Source:Nibley:CW06:Ch25:1:Book of Mormon intellectual concerns differ from nineteenth century

Book of Mormon intellectual concerns differ from nineteenth century?

Book of Mormon intellectual concerns differ from nineteenth century?

The official Judaism is the work of "intellectuals" who are not, however, what they say they are, namely seekers after truth, but rather ambitious men eager to gain influence and followers. The Book of Mormon presents a searching study of these people and their ways. There is the devout Sherem, loudly proclaiming his loyalty to the Church and his desire to save it from those who believe without intellectual proof. There is Alma, who represents the rebellion of youth against the teachings of the fathers. There is Nehor, the Great Liberal, proclaiming that the Church should be popular and democratic, but insisting that he as an intellectual be given special respect and remuneration. There is Amlici, whose motive was power and whose tool was intellectual appeal. There is Korihor, the typical Sophist. There is Gadianton, whose criminal ambitions were masked by intellectual respectability. For the Old World an exceedingly enlightening tract on the ways of the intellectuals is Justin Martyr's debate with Trypho, which is also an interesting commentary on the Book of Mormon intellectuals whose origin is traced directly back to the "Jews at Jerusalem."...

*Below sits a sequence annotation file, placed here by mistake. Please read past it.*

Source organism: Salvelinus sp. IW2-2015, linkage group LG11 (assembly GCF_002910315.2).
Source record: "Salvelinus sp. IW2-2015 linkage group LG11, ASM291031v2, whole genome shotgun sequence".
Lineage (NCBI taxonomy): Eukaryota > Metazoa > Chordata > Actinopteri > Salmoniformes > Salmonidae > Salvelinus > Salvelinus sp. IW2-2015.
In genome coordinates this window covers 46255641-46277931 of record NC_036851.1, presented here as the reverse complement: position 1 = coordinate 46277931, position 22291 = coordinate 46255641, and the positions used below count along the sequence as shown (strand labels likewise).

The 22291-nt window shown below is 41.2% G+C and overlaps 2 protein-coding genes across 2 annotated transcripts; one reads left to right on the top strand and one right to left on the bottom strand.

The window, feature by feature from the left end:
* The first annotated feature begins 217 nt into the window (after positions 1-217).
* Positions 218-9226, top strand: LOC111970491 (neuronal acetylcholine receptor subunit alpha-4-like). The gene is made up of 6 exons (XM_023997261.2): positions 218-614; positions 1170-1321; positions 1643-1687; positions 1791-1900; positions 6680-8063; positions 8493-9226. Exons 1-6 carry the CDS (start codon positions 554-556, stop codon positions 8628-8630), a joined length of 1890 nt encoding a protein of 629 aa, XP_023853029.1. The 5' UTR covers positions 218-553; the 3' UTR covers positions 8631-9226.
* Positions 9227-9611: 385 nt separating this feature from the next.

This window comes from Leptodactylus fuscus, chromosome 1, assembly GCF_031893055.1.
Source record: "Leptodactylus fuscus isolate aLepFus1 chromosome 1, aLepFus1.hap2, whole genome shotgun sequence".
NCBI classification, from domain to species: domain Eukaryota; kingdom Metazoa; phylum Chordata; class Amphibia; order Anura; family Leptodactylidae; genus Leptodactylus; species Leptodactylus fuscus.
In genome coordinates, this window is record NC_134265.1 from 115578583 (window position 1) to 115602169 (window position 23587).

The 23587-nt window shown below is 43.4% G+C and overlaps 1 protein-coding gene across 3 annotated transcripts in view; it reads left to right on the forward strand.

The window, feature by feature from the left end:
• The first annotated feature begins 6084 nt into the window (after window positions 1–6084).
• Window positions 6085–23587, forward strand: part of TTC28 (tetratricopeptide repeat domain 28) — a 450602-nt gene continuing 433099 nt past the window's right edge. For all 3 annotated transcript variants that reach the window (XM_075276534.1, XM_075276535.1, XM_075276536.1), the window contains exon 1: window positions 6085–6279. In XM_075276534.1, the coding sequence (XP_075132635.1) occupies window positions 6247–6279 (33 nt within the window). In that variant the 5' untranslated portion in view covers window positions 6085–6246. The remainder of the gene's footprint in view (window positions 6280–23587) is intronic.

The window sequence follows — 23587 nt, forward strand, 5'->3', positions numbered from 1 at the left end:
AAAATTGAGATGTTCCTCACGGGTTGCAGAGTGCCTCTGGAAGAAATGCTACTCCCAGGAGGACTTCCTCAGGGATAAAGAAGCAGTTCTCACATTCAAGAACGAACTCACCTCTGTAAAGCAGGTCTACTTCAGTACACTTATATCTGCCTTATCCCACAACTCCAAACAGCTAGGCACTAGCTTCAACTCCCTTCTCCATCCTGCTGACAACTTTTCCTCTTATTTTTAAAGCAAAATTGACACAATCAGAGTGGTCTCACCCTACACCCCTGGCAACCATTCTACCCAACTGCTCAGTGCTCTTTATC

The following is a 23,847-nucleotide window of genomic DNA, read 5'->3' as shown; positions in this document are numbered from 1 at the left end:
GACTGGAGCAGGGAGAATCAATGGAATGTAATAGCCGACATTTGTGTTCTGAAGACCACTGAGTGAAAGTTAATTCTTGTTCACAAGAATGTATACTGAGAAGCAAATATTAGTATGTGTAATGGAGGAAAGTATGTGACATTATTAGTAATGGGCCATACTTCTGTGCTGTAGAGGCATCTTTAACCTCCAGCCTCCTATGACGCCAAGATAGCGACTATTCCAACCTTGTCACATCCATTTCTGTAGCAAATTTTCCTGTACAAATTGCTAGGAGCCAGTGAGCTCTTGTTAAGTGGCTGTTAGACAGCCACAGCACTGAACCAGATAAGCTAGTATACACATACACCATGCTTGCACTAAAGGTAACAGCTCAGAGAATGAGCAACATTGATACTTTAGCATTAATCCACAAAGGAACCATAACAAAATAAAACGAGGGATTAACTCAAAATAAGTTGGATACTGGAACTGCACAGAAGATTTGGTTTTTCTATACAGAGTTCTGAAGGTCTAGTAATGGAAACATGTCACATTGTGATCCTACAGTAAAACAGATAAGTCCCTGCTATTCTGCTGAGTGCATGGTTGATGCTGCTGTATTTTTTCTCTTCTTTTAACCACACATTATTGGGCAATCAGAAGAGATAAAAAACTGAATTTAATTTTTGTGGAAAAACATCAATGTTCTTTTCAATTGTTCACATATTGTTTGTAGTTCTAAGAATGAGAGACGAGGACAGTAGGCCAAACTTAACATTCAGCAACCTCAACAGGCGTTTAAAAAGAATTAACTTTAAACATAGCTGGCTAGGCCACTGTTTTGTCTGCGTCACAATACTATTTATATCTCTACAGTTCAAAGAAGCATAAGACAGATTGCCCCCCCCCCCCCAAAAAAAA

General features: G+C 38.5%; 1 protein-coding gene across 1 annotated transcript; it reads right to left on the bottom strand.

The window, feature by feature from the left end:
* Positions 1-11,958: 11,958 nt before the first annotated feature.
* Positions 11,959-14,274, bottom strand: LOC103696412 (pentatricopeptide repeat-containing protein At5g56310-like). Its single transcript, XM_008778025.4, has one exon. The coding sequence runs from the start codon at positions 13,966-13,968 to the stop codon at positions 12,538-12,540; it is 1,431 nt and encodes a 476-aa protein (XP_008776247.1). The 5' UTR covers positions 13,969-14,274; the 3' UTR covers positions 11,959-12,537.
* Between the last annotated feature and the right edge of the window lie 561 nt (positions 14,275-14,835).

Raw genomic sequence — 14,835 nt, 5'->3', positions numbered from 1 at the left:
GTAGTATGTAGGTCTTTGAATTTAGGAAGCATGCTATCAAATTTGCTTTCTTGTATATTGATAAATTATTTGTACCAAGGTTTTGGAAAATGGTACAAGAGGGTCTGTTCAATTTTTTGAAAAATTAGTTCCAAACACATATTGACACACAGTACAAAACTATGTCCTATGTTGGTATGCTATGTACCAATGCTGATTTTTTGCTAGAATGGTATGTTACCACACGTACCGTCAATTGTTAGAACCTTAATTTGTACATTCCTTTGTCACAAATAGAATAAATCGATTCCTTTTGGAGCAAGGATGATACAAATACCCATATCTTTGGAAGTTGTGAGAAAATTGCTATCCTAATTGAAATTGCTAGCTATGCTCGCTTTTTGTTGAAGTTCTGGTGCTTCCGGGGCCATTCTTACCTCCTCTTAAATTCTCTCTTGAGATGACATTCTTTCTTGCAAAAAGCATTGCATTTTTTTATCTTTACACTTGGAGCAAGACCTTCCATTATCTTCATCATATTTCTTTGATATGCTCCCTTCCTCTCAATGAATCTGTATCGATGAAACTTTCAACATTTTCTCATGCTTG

How does it come about that the most devout and disciplined segment of the believers in every age always appear as a despised and persecuted minority, regarded by the society as a whole as religious renegades and at best as a lunatic fringe? For one thing, those believers themselves have always fully appreciated their uncomfortable position, which can readily be explained by any number of scriptural declarations. The world's ways are NOT God's ways; they do not get along well together, for each is a standing rebuke to the other—"in the world ye shall have tribulation" (John 16:33).

In this conflict between two different views of religion, the opposition and overwhelming majority is as unchanging in its methods and attitudes as the saints themselves. It is hard to believe that the Book of Mormon was published more than a century ago when one reads its account of the smart, sophisticated, and scientific arguments put forward by those who would cast discredit on the whole Plan of Salvation. It is as modern as today's newspaper; the situations it describes are those characteristic of our own generation, and quite different from those of Joseph Smith's day, when one could still be a fundamentalist Christian and an intellectual.[1]


  1. Hugh W. Nibley, An Approach to the Book of Mormon, 3rd edition, (Vol. 6 of the Collected Works of Hugh Nibley), edited by John W. Welch, (Salt Lake City, Utah : Deseret Book Company ; Provo, Utah : Foundation for Ancient Research and Mormon Studies, 1988), Chapter 25, references silently removed—consult original for citations.